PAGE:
For so many reasons, watching Iraq descend into chaos is profoundly disheartening. Iraq is today and always has been a Gordian knot that cannot be unraveled. To believe that democracy can be imposed on this ancient, Byzantine place (others have tried, including the British), its history rife with sectarian animosity, is hubris in the extreme.
And despite our tortured and tragic experience in Vietnam — lessons we ignore at our peril, the cost in lives and treasure still breathtaking — we were convinced by a duplicitous administration that Iraq posed a clear and present danger. And with a straight-faced urgency and conviction, the neocons sold a fraudulent rationale to the American people, one buttressed by images of mushroom clouds and weapons of mass destruction, while insisting that a war of choice, not necessity, was essential to our national security.
We have spent more than $2 trillion — $25 billion training and equipping the Iraqi army — wanting democracy more than the Iraqis. Inexplicably, we built an embassy of five million square feet in Baghdad, the largest embassy in the world, nearly as large as the Vatican, at a cost of more than $750 million. Imagine devoting such resources to rebuilding our schools and preschools, hiring more counselors and nurses and teachers, leveling the playing field in our inner city schools, while rebuilding our infrastructure, meaning roads and water treatment plants and bridges and libraries and our air traffic control system. We could employ hundreds of thousands of unemployed or underemployed affected severely by the Great Recession.
But now, for all the hyperbolic, cliché-driven stand up rhetoric — George W. Bush was fond of saying, "As the Iraqis stand up, we will stand down" — when tested by a relatively small band of extremists, ISIS (the Islamic State of Iraq and Syria), we watched as the Iraqi police and soldiers took off and discarded their uniforms and handed over their weapons and Humvees, relinquished bases with millions of dollars in materiel and vanished into the crowds that fled from Falluja, Tikrit and Mosul.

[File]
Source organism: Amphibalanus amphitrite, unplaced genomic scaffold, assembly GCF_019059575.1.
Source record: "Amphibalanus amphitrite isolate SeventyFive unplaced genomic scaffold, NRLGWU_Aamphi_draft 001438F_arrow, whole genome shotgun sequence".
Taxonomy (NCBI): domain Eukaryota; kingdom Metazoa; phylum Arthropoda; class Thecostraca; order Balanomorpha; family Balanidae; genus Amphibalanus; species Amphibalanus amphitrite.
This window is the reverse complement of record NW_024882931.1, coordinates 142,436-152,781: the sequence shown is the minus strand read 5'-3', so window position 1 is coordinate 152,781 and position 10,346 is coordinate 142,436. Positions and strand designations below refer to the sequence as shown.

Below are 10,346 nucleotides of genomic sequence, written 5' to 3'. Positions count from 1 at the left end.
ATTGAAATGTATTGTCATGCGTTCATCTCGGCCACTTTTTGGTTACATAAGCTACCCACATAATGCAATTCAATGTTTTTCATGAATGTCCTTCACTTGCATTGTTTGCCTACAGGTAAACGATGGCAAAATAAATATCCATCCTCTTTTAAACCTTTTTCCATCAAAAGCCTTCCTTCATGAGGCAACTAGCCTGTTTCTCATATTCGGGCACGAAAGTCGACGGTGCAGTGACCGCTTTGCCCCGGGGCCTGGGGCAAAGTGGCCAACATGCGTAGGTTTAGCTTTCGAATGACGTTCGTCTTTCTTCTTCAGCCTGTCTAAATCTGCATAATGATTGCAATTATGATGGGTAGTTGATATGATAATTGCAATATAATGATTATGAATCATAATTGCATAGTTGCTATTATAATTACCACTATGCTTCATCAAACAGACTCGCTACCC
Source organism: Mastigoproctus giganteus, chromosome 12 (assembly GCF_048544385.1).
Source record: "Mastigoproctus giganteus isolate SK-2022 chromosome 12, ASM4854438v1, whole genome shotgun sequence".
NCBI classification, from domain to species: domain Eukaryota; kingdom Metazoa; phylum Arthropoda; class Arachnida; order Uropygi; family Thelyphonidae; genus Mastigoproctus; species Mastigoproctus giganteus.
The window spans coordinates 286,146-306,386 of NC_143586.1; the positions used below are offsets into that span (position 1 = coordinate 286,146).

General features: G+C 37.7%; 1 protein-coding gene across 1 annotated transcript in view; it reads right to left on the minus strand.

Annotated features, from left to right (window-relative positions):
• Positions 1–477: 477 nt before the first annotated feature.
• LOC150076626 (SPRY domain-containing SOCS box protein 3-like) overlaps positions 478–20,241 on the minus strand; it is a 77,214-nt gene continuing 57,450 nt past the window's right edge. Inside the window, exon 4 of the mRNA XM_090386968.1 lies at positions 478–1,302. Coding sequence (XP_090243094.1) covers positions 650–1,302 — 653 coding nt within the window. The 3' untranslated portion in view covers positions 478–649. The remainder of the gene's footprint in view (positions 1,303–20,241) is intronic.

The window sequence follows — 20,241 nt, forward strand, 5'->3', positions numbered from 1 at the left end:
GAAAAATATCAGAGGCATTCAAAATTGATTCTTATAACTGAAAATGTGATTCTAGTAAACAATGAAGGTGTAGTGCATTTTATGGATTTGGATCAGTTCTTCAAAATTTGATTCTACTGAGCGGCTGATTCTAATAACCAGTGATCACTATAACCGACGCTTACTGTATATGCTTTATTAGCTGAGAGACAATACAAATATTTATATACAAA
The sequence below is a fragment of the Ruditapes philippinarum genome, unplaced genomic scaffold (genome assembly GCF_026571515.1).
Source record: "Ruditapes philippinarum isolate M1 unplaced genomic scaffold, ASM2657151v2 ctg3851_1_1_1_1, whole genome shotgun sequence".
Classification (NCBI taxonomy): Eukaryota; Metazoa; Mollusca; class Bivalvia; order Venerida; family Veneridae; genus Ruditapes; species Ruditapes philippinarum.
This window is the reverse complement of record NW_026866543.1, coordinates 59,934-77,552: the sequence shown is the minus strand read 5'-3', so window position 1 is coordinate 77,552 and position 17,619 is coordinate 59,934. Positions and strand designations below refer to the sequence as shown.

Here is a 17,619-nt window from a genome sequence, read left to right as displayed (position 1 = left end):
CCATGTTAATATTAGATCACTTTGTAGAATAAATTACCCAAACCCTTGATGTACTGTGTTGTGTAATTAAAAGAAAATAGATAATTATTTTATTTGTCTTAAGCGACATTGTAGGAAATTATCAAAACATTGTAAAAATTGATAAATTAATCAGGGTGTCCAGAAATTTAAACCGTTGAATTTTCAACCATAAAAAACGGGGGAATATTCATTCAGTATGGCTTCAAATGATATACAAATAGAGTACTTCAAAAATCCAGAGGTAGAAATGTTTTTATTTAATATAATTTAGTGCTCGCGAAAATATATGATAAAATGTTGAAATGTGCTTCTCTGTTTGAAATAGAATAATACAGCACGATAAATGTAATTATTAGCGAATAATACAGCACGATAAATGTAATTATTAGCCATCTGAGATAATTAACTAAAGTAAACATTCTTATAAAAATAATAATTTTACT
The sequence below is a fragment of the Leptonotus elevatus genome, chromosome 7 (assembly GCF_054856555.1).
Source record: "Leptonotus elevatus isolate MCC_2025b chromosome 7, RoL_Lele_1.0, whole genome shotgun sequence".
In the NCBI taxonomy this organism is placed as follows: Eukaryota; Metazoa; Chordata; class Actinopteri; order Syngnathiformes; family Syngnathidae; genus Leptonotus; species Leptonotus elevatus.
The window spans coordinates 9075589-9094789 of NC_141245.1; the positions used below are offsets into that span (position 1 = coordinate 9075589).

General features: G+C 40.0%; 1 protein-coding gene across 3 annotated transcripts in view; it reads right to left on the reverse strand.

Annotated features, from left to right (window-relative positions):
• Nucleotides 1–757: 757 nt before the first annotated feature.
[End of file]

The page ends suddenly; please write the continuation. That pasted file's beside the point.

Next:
It is impossible to watch these events unfold in Iraq and not think of the thousands of families who have lost sons and daughters, fathers and brothers. Like us, they are now observing the implosion of Iraq and asking themselves, with throats tight with rage and an abiding sadness, "For what?" Their heartbreaking grief has been unremitting (we can only imagine), and, of course, they wish above all else to believe that those 4,500 soldiers killed, whose pictures sit on mantels and tables, next to a folded American flag, gave their lives for something of value, something essential. As a nation, what do we say to them?
And painfully we must remember the sacrifice made by the more than 32,000 troops who returned to America from Iraq horribly wounded, whose lives will forever be scarred, be it physically, mentally or both. Many, who once stood straight and stepped forward, have returned with traumatic brain injuries so severe that they must reach deep inside for the courage to move forward each day. Others, profoundly damaged, have found their ultimate refuge is suicide, and are taking their lives at an alarming rate (estimated to be 22 per day). For those who loved them, it is often more than they can bear.
Our soldiers went and fought and lived and struggled to survive in the most remote and unforgiving outposts, believing in good faith that there was a reason for this war, or why else would those in Washington have sent them into harm's way? It has proved to be a stunning betrayal, and its magnitude defies comprehension.
As an aside: I recently watched a clip of G.W. Bush appearing on Jay Leno. He sat there, taking his ease, and presented Leno with a portrait of the host. W. explained to Leno that he had found in art new purpose and now spends his days standing before an easel. I had the thought — decidedly unforgiving — that there were countless soldiers whose suffering and pain will never allow them to paint even one stoke.
Instead of painting, I would wish for W. that he spend the rest of his life seeking redemption and doing whatever he can, using all his resources and contacts and influence, to make the lives of those wounded, if only by degree, better. Whatever it takes. Ditto for Dick Cheney.
Not surprisingly, the architects of the Iraq conflict, those neocons who insisted that America would be cheered in the streets of Baghdad, have reappeared to once again burnish their credentials and repave the road to war, all from the safety of their offices. It is jaw-clenching déjà vu all over again. Hopefully this time we will turn away and refuse to listen.
Chris Honoré lives in Ashland.